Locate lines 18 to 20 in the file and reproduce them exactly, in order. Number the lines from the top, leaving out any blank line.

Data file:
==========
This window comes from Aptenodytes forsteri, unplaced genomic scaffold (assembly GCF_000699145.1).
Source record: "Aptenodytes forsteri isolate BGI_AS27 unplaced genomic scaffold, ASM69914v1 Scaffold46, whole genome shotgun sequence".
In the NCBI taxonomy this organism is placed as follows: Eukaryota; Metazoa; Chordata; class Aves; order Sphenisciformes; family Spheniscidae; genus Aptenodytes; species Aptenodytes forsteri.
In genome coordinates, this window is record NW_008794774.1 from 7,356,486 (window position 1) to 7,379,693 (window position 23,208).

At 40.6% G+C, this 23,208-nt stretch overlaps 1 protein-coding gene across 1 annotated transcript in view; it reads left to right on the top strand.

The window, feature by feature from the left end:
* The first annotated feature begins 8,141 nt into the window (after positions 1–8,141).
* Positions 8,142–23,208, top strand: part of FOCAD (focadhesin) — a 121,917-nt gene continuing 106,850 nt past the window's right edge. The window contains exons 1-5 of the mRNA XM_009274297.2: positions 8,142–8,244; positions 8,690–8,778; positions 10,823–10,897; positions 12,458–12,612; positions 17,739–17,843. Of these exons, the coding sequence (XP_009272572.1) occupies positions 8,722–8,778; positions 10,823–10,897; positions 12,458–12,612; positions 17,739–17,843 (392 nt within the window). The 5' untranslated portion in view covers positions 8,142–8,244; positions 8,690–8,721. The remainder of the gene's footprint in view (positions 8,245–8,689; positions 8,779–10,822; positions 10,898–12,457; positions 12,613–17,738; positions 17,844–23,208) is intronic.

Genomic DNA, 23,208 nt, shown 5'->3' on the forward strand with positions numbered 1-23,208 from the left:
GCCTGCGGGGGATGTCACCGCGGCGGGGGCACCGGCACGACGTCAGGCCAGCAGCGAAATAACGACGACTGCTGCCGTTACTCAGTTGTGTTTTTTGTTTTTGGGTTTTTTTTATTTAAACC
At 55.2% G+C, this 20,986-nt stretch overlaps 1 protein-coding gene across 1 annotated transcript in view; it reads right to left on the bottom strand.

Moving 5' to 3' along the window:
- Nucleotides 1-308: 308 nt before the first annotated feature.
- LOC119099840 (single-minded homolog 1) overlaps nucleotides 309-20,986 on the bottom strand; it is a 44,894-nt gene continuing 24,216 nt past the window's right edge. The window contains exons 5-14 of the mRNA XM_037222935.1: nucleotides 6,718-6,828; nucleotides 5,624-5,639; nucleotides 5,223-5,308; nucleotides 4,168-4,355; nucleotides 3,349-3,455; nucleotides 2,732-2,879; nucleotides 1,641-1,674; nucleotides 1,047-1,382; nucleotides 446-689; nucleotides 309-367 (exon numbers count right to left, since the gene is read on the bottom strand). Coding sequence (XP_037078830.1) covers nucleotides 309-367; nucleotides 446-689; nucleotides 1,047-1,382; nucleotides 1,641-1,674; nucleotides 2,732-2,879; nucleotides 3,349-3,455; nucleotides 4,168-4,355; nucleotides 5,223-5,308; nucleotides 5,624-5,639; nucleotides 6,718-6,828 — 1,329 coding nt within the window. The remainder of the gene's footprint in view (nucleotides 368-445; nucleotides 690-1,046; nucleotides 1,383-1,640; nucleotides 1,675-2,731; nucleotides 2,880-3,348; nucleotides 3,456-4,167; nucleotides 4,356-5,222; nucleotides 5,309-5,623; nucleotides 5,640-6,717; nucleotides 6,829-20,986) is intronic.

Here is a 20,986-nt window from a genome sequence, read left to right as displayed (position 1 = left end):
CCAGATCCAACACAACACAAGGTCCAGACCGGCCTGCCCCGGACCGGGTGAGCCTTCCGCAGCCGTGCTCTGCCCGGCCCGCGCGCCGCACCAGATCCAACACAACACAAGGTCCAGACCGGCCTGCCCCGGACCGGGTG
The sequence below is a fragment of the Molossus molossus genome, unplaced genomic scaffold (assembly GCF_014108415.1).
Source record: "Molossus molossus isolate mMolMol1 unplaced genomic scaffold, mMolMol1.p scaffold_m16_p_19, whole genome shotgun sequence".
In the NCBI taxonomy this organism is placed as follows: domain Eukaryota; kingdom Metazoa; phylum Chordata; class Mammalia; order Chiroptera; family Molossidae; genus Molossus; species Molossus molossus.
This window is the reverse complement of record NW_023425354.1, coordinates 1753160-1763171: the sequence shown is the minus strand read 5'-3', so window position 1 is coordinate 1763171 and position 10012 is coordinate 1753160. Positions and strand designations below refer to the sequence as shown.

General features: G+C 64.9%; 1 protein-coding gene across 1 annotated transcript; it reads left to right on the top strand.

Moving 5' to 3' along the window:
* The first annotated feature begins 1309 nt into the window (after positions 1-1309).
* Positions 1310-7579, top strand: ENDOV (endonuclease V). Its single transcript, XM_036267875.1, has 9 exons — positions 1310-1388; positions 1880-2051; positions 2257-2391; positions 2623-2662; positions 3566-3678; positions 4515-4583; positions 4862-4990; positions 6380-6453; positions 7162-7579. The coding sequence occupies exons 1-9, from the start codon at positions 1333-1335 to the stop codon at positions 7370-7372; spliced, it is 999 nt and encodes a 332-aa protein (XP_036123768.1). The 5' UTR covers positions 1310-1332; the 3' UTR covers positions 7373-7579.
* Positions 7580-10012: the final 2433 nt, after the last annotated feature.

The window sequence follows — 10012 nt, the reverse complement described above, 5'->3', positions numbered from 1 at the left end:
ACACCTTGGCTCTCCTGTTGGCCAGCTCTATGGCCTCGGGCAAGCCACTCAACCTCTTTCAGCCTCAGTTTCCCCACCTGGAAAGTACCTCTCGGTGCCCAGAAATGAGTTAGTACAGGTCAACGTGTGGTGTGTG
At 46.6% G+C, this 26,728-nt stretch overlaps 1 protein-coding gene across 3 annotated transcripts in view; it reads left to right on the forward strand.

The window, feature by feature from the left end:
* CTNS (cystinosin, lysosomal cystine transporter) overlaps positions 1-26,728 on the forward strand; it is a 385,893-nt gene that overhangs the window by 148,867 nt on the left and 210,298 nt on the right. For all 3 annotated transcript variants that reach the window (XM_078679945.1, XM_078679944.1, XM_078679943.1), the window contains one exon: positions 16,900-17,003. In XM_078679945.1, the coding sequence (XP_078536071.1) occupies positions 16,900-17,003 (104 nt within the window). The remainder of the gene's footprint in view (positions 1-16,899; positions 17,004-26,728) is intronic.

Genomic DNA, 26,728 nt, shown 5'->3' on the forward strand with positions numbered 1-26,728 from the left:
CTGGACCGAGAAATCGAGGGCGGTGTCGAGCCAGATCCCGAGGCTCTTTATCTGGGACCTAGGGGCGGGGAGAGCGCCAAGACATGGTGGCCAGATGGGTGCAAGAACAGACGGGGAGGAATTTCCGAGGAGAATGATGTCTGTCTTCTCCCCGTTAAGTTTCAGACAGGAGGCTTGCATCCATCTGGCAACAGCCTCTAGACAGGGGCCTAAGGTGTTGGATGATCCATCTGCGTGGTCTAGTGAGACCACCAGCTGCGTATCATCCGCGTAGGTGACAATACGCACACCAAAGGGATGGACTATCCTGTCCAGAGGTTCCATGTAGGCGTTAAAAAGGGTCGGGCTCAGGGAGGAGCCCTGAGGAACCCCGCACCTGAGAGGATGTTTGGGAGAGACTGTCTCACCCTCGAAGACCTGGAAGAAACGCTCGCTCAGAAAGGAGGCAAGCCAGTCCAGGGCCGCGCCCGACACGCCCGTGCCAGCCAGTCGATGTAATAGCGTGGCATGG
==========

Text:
Source record: "Molossus molossus isolate mMolMol1 unplaced genomic scaffold, mMolMol1.p scaffold_m16_p_19, whole genome shotgun sequence".
In the NCBI taxonomy this organism is placed as follows: domain Eukaryota; kingdom Metazoa; phylum Chordata; class Mammalia; order Chiroptera; family Molossidae; genus Molossus; species Molossus molossus.
This window is the reverse complement of record NW_023425354.1, coordinates 1753160-1763171: the sequence shown is the minus strand read 5'-3', so window position 1 is coordinate 1763171 and position 10012 is coordinate 1753160. Positions and strand designations below refer to the sequence as shown.